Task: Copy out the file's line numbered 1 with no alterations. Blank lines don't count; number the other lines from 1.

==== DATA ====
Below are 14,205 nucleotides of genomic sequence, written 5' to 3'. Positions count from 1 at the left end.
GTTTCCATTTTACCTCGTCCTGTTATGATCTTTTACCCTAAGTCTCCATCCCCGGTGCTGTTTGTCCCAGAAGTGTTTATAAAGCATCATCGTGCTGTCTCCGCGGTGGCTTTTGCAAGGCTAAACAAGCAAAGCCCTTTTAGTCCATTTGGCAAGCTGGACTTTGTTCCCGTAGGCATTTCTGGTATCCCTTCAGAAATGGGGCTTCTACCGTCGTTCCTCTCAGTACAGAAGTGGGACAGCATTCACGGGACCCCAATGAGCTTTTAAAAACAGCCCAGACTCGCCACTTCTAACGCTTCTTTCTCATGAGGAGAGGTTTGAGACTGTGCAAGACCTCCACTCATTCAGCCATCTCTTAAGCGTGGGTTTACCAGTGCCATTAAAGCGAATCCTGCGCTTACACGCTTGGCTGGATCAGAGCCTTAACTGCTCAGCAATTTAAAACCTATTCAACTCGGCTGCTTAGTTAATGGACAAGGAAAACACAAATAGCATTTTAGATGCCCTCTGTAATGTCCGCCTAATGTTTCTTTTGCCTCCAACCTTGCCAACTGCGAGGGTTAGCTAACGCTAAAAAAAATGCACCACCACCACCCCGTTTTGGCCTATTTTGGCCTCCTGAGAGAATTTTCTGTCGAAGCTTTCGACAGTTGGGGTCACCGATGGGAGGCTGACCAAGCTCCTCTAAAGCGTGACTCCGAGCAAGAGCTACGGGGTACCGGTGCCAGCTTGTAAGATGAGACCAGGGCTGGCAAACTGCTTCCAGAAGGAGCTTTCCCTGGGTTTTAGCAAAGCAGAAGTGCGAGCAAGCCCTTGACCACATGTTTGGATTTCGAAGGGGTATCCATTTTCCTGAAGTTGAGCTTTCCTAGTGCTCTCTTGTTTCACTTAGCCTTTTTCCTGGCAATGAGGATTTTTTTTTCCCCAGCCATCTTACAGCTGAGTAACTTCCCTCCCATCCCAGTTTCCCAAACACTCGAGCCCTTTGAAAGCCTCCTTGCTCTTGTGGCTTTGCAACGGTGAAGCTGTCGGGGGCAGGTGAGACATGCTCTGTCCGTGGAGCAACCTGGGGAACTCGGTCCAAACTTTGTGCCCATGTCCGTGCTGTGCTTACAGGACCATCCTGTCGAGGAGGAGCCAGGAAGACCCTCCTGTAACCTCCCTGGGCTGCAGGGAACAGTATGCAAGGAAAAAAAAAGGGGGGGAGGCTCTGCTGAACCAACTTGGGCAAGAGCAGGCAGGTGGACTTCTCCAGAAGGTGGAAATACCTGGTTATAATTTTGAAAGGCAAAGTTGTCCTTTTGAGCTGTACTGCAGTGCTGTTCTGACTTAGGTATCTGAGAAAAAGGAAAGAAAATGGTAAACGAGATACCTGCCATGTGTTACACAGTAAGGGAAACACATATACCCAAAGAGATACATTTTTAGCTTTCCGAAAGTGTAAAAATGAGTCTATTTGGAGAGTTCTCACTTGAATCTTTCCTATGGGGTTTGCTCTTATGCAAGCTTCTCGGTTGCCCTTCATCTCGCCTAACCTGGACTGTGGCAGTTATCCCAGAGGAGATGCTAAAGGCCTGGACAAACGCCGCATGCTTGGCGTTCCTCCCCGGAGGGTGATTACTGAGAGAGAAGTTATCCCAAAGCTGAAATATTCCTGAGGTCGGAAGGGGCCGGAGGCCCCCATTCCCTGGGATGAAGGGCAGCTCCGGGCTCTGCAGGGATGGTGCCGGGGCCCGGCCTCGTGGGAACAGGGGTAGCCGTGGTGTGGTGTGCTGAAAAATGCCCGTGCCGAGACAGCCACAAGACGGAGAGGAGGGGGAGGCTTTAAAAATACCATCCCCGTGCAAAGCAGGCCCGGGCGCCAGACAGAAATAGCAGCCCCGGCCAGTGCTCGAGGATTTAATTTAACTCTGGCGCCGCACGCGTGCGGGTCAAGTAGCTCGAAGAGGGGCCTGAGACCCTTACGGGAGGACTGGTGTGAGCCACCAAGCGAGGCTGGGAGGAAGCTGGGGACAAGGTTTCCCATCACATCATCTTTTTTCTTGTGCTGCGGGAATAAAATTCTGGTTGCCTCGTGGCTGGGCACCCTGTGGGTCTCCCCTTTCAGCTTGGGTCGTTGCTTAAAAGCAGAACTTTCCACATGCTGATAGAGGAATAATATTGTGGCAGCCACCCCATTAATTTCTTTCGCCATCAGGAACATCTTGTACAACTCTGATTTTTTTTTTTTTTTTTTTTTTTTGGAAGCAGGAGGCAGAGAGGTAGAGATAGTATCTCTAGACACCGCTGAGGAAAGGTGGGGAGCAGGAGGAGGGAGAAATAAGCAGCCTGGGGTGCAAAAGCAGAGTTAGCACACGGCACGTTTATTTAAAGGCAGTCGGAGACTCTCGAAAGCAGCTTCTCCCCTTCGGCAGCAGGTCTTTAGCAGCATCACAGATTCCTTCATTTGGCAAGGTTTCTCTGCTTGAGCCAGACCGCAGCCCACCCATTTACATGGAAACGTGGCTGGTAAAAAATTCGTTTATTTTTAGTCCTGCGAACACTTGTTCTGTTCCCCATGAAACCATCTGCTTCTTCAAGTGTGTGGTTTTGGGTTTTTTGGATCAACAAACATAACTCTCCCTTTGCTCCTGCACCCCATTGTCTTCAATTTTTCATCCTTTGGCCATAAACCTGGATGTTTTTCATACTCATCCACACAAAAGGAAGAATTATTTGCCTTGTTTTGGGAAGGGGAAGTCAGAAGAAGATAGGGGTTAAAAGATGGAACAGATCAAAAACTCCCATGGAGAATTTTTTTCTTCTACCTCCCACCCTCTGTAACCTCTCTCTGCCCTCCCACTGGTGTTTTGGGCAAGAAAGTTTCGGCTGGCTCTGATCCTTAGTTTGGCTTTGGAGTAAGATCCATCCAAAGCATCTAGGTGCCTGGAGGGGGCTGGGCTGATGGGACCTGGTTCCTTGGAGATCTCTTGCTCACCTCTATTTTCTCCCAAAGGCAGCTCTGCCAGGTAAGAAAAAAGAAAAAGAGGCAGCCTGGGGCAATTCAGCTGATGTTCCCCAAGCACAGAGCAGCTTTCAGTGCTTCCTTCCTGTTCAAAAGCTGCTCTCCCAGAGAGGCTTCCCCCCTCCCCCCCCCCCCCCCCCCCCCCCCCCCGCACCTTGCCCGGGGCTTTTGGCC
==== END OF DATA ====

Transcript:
Below are 14,205 nucleotides of genomic sequence, written 5' to 3'. Positions count from 1 at the left end.